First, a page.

One Habit That Will Change Your Life, which I posted during Thanksgiving in 2012, has been shared more times than anything else I have ever written. In that post I described one habit I’ve cultivated, What Went Wells (or WWWs) as described by Martin Seligman in Flourish. This is just one of many behavioral patterns I’ve begun to cultivate in the last couple of years – shortcuts and simple tricks for getting myself out of a funk and leading a more fulfilled life. I create these and practice them, so I thought it useful to share them here. If you missed the bandwagon, take a look at this post, read Flourish and skim the “Shortcuts to Happiness” chapter in Happiness Is A Choice.
Leave It Behind, at Least for a Moment
One quick way I have found to shortcut to comfort and ease is just to leave behind whatever I was doing discomfort about in the first place. (And it sounds so simple!) Often I have found that when I am unhappy I intentionally stay in the environment in which I began my discomfort in an effort to “solve” the situation now. Instead, practice leaving. Growing up I was taught that “running away” was to show weakness. In my family leaving a difficult conversation was considered bad form. Over the years I’ve changed and now see stepping aside to be a useful step towards resolution. Just as we might give a child a time-out if she is tantruming, try taking a time-out from whatever you are struggling with. This isn’t a permanent solution or resolution to the problem. It isn’t meant to be! But when you return to the challenging situation you will find you are often much happier and better equipped to handle the situation.
This month I’ve been reading several amazing books. “Flourish” is the new term a world-famous happiness research is calling a set of criterion which describe a person’s well-being. Mieville continues to describe complex and beautiful worlds unlike our own, yet intriguingly similar. And Richard Branson is himself – extraordinary…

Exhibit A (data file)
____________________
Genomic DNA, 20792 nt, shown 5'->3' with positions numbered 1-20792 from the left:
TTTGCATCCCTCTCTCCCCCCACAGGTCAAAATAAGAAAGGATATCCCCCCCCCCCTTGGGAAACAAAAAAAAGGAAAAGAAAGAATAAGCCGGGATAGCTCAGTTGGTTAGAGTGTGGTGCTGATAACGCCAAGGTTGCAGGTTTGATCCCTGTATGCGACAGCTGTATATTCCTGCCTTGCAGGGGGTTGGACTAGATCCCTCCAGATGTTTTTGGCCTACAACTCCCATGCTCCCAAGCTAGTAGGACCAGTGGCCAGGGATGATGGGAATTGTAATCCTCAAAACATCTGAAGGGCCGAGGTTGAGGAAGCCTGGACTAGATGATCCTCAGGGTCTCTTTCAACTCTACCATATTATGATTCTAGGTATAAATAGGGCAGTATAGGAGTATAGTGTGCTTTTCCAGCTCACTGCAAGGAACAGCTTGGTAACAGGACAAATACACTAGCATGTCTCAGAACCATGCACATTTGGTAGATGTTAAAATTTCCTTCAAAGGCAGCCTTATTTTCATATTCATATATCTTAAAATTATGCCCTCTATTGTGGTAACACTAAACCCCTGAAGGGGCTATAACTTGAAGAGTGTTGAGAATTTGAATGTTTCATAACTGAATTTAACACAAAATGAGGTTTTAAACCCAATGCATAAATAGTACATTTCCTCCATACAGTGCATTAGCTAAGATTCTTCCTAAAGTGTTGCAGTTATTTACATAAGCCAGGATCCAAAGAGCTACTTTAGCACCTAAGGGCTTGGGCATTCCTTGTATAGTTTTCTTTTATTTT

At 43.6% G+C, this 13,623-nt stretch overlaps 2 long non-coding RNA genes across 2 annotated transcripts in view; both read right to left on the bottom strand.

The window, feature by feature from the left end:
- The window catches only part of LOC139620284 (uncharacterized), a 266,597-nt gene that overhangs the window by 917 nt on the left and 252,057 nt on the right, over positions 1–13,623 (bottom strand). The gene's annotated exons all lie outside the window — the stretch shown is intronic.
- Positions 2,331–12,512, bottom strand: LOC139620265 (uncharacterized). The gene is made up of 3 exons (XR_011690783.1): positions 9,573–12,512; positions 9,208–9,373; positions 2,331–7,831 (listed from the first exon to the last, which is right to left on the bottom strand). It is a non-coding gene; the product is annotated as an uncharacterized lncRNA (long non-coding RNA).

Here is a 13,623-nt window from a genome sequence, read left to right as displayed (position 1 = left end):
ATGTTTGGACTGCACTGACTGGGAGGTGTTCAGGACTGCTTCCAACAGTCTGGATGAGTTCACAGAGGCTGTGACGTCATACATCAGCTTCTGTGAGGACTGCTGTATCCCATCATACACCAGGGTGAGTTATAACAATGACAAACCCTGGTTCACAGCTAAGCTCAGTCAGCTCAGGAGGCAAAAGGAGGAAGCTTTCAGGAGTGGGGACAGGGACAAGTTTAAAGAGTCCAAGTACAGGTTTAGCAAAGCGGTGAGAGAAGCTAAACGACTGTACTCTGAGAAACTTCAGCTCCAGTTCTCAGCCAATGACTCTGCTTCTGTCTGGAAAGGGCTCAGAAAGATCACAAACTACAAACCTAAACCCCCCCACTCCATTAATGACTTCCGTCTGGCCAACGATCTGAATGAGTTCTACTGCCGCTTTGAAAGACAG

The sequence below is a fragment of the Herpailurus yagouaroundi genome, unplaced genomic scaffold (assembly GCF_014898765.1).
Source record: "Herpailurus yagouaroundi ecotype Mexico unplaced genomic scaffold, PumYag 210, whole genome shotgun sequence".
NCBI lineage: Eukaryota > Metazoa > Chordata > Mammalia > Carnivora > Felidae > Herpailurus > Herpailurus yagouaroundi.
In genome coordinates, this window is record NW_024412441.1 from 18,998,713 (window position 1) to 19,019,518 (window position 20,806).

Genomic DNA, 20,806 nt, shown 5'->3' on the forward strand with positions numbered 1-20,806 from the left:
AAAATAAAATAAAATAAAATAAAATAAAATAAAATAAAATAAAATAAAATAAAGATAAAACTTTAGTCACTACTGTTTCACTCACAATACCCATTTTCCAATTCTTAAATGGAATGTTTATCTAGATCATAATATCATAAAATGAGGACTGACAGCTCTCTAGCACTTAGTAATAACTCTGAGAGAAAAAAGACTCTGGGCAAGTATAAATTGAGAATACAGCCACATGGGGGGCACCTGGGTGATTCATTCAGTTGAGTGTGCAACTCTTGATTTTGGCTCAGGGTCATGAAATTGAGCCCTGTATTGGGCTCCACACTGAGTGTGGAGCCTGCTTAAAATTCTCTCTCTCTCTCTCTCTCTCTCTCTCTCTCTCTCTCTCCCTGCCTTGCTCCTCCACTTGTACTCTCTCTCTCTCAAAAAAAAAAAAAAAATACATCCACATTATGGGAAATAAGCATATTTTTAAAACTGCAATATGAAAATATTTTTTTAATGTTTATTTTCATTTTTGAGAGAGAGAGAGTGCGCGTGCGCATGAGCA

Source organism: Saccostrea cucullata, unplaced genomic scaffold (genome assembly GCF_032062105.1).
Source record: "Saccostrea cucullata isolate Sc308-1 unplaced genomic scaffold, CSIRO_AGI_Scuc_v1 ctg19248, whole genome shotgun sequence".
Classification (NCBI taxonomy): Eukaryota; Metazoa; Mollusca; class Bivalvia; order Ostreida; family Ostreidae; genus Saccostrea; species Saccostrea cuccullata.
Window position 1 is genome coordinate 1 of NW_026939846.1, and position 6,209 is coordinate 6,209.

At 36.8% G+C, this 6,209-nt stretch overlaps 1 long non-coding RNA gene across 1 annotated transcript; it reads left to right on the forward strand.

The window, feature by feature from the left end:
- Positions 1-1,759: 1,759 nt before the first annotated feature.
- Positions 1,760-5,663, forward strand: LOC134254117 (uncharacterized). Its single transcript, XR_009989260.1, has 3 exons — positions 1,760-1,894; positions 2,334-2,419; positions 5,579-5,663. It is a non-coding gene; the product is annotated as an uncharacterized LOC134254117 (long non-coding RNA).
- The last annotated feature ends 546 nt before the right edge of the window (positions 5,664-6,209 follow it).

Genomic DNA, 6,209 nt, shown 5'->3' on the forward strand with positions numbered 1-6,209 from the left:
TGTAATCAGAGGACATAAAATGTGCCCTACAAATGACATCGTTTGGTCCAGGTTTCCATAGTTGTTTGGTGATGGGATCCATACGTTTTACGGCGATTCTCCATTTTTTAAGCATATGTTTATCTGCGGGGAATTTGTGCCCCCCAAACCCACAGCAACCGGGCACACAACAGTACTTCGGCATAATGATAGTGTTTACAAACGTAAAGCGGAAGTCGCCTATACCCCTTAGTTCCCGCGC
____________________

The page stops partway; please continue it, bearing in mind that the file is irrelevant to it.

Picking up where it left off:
On a flight from New York to San Francisco I read a fair portion of Flourish: A Visionary New Understanding of Happiness and Well-being by Martin Seligman. This exceptional psychologist has spent more than 40 years researching behavior and emotion using everything from rats pressing levers to reforming a private British school into a Happiness University. Seligman now researches what he calls “flourishing” which consists of several factors that make up the well-being of a human. In this exceptional book he describes the development of his research and teaching at University of Pennsylvania and provides a wide variety of extraordinary tools that his readers can begin to apply immediately to improve their own lives.
Note: my favorite of these is his gratitude training exercise. Seligman has conducted extensive longitudinal research proving that as little as three statements of gratitude written per day dramatically increase positive outlook on life. What are you grateful for?
I have recently started China Mieville latest work of speculative fiction Embassytown. As always, I am amazed at Mieville’s unique capacity to draw his audience into a world recognizable and alarmingly different from our own. His landscapes are beautiful, rich, and compelling. His characters tell the story of their worlds through the narrative of their lives. Embassytown is a compelling addition to Mieville bibliography – hauntingly beautiful and more relevant to our lives than the made up world initially appears.
Another favorite this month is Losing My Virginity: How I Survived, Had Fun, and Made a Fortune Doing Business My Way by Richard Branson billionaire, entrepreneur, and passionate Brit. Branson is the founder of the Virgin group (which includes the airline Virgin America and the Virgin record label, among many others). Losing My Virginity tells the story of Branson’s life from his earliest days founding the magazine Student through the birth of the Virgin records and into the modern day. Richard Branson’s humor and fun loving spirit pervade and make this story of one man’s success fun to read and useful to learn from for all.